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Samsung Introduces New Linux File-System: F2FS

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  • Samsung Introduces New Linux File-System: F2FS

    Phoronix: Samsung Introduces New Linux File-System: F2FS

    Announced this morning on the kernel mailing list was F2FS, a new open-source Linux file-system that comes courtesy of Samsung...

    http://www.phoronix.com/vr.php?view=MTE5OTY

  • #2
    Another filesystem..

    offtopic: why does it take (much) longer to delete files on Linux filesystems than on window$' Fat32/NTFS? Even from Linux deleting from the fat32/ntfs happens quickly, while on ext4/btrs it's like 10-100 times slower.

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    • #3
      Originally posted by mark45 View Post
      offtopic: why does it take (much) longer to delete files on Linux filesystems than on window$' Fat32/NTFS? Even from Linux deleting from the fat32/ntfs happens quickly, while on ext4/btrs it's like 10-100 times slower.
      As in takes 1 second as opposed to 0.1 seconds?

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      • #4
        Originally posted by mark45 View Post
        Another filesystem..

        offtopic: why does it take (much) longer to delete files on Linux filesystems than on window$' Fat32/NTFS? Even from Linux deleting from the fat32/ntfs happens quickly, while on ext4/btrs it's like 10-100 times slower.
        Perhaps journaling has something to do with it.


        I too am rolling my eyes at another FS. Seriously why are all of these new ones being made? We need to get rid of others and combine them with the currently best ones. btrfs is really the only new FS that shouldn't be discarded since it seems to combine every feature of every FS known. Doesn't it even have an option for flash memory?

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        • #5
          Unlike lanyardfs, this one actually has a point. It'll maximize the life of the flash.

          btrfs will not do that. Any generic fs will not do that.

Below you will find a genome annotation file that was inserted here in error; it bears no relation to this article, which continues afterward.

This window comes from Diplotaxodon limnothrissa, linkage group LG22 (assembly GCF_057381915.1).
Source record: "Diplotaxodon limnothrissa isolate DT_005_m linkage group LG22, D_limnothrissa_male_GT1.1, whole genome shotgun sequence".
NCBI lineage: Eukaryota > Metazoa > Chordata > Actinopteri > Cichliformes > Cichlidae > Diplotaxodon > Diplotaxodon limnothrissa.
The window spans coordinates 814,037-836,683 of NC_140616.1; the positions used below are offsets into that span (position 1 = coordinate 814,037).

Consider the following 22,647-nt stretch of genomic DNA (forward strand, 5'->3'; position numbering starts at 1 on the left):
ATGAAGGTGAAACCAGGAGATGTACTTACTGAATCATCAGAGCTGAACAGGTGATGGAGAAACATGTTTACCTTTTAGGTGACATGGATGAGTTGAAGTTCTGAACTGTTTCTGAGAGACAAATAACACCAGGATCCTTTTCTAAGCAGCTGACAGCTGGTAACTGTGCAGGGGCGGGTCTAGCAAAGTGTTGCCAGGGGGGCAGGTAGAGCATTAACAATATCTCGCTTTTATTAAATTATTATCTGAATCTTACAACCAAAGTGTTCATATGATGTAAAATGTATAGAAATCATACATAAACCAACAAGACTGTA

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          • #6
            Originally posted by GreatEmerald View Post
            As in takes 1 second as opposed to 0.1 seconds?
            Well frankly, sometimes it's even worse, it might take 3-4 seconds to delete a few files worth of like 6GB, while on a window$ system it takes less than a second to do the same thing, often in a blink of an eye.

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            • #7
              Originally posted by mark45 View Post
              Well frankly, sometimes it's even worse, it might take 3-4 seconds to delete a few files worth of like 6GB, while on a window$ system it takes less than a second to do the same thing, often in a blink of an eye.
              My windows doesn't delete 6GB of data instantly (not saying yours doesn't, but mines doesn't). Sure, it'll move it to the bin quickly, but if I ask for an actual delete, I'll need to wait a few seconds.

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              • #8
                Originally posted by curaga View Post
                Unlike lanyardfs, this one actually has a point. It'll maximize the life of the flash.

                btrfs will not do that. Any generic fs will not do that.
                Trying to maximize flash lifetime is a worthless effort. Try writing a SSD to death withing 10 years.
                http://www.xtremesystems.org/forums/...e-25nm-Vs-34nm

                No one is ever going to write that much on an SSD on a daily basis that you exceed 1 PB host write.

                A very common SSD (Crucial M4) has surpassed 750 TB host write. Spread it over 10 years (3650 Days) and you'd have
                to write over 200 GB (the drive itself will have either 128 or 256 GB capacity) per day every day for 10 years and it will still function.
                SSDs can take a lot of shit contrary to popular belief.
                Last edited by blackout23; 10-05-2012, 10:24 AM.

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                • #9
                  I've always found wondoze file deletes to be be incredibly slow. With Linux, you can delete a 500 GB file in a fraction of a second -- erase the inode and ignore the file, which is suddenly and thoroughly deallocated.

                  Now when you're dealing with MANY MANY MANY files, it can start to take a little longer, because it has to scan through, sort, and delete individually using a recursive algo. This could be more a limitation of the actual delete command than the filesystem itself.

                  Also; fat32 doesn't use any form of journal. If you want to compare performance of that, try ext2 vs fat or otherwise disable the journal.

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                  • #10
                    Originally posted by blackout23 View Post
                    Trying to maximize flash lifetime is a worthless effort. Try writing a SSD to death withing 10 years.
                    http://www.xtremesystems.org/forums/...e-25nm-Vs-34nm

                    No one is ever going to write that much on an SSD on a daily basis that you exceed 1 PB host write.

                    A very common SSD (Crucial M4) has surpassed 750 TB host write. Spread it over 10 years (3650 Days) and you'd have
                    to write over 200 GB (the drive itself will have either 128 or 256 GB capacity) per day every day for 10 years and it will still function.
                    SSDs can take a lot of shit contrary to popular belief.
                    This is for flash with no wear-leveling (like you might find in cheap embedded devices), not an SSD.

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